“When he touches the ball, he’s scary. Kind of reminds me when we played Barry Sanders,” says Haslett, who coached against the Hall-of-Famer in the ‘90s. “Every time he touched the ball you’d go. ‘Oohhhhh.’ When you tackled him it was, ‘Whew.’ He can jump cut. He can get to the edge. The scary part is when he’s in space he’s hard to catch. It’s a great challenge for Nick and Vontaze covering him and Clay. Both run and pass.”

The first four games of the season are why the Bengals drafted Vigil in the third round out of Utah State last year. He leads the team in tackles, he’s got a pick, and he’s got a sack while playing the 10th most snaps of any linebacker in the league with 265 as a versatile sort that can run, cover, and make a big play in the running game like he did on Browns running back Isaiah Crowell on the game’s second series that set up a missed field goal.  As he was piling up 137 snaps in the last two weeks (“Too many,” Haslett says), Haslett went to him to make sure he was OK and the kid said he was fine.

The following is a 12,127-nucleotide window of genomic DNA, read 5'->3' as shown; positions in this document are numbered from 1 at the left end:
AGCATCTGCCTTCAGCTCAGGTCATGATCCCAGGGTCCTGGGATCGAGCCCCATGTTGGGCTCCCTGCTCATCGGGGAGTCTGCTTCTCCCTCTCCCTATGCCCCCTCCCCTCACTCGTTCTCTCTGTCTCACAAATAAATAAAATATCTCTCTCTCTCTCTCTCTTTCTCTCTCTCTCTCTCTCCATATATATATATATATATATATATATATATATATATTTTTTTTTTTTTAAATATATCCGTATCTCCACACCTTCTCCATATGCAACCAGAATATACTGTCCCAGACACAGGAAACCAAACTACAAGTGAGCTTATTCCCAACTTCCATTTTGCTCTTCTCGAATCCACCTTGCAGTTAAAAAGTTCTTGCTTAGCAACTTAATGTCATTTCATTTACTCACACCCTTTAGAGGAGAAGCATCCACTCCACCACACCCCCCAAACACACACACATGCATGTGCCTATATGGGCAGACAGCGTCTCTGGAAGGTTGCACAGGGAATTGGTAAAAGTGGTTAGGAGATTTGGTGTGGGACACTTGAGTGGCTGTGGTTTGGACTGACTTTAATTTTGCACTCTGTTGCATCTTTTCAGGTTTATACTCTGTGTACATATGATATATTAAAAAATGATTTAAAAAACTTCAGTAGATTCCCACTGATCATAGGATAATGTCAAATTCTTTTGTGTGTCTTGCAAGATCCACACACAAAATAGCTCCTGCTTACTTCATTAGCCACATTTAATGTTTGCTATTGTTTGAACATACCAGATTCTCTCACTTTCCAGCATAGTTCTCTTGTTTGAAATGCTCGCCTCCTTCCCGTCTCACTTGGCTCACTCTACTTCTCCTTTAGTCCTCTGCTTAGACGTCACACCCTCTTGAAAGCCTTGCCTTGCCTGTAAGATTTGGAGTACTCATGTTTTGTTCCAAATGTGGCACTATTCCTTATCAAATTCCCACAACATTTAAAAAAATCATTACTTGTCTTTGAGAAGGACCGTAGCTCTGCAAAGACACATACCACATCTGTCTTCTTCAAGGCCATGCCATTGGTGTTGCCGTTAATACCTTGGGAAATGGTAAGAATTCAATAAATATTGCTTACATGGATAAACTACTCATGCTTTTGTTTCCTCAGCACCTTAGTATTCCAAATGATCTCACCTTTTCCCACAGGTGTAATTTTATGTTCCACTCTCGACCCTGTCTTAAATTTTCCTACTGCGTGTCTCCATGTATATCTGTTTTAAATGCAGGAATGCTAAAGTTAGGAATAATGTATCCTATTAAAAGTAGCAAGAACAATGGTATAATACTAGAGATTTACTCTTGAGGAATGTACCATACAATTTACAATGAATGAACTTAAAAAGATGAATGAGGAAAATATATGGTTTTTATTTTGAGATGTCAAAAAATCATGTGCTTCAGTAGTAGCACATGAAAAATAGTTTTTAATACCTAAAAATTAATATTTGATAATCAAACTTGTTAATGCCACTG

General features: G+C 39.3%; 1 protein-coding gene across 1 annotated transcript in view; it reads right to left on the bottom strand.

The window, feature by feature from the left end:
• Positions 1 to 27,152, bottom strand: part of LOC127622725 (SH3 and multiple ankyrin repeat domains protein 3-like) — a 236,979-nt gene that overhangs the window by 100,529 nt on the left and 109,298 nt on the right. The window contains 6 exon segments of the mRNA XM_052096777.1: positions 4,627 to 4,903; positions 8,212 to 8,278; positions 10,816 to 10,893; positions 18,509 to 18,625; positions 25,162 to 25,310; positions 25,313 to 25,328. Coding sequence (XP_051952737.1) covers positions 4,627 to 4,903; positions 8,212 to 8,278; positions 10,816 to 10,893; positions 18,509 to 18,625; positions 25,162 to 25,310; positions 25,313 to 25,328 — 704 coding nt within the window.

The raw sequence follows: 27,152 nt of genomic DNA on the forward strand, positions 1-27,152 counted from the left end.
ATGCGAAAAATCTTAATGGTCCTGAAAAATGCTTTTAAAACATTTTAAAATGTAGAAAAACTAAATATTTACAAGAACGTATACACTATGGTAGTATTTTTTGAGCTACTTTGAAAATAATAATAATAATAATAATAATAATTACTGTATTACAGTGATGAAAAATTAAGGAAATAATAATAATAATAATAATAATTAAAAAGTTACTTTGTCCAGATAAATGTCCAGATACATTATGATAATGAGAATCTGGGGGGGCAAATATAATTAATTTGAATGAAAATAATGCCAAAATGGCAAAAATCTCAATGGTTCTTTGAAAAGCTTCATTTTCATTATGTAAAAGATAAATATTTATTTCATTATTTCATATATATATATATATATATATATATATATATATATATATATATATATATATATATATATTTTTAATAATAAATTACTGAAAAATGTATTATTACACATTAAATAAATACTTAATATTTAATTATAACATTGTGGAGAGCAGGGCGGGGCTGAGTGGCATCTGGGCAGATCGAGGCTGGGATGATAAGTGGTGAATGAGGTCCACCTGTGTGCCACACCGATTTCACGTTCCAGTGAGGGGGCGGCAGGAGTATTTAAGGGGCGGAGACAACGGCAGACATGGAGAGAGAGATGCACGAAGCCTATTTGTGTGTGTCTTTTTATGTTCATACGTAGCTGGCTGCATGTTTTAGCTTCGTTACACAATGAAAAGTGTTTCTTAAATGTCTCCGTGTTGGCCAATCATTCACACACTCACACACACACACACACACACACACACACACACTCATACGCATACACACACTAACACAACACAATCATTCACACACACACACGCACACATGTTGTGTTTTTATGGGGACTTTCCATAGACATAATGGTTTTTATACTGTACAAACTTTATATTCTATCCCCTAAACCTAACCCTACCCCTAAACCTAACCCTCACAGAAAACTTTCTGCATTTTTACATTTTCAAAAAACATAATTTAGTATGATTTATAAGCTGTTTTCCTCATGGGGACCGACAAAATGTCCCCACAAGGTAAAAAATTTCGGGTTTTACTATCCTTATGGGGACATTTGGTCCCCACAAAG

“I don’t know too many (linebackers) around the league that have played four games as well as he’s played,” Haslett says. “Hopefully he’s got 12 more in him. He’s a good kid. He’s humble. He’s smart. I don’t know if he’s as smart as Vontaze, but I know they’ve got a lot of respect for each other.”

Vontaze Burfict has been a Nick Vigil guy from the start.

From the minute Vigil came in Burfict has embraced his play and pumped him up to anybody who would listen. He started call him “Luke,” in honor of Burfict’s friend, Panthers Pro Bowl middle linebacker Luke Kuechly because of his style of play and mannerisms.  This year Burfict pronounced that Vigil deserved to be called his own name and last Sunday in Cleveland while the media probed Burfict about his first game back from suspension he put the spot light on Vigil and said he deserved the game ball.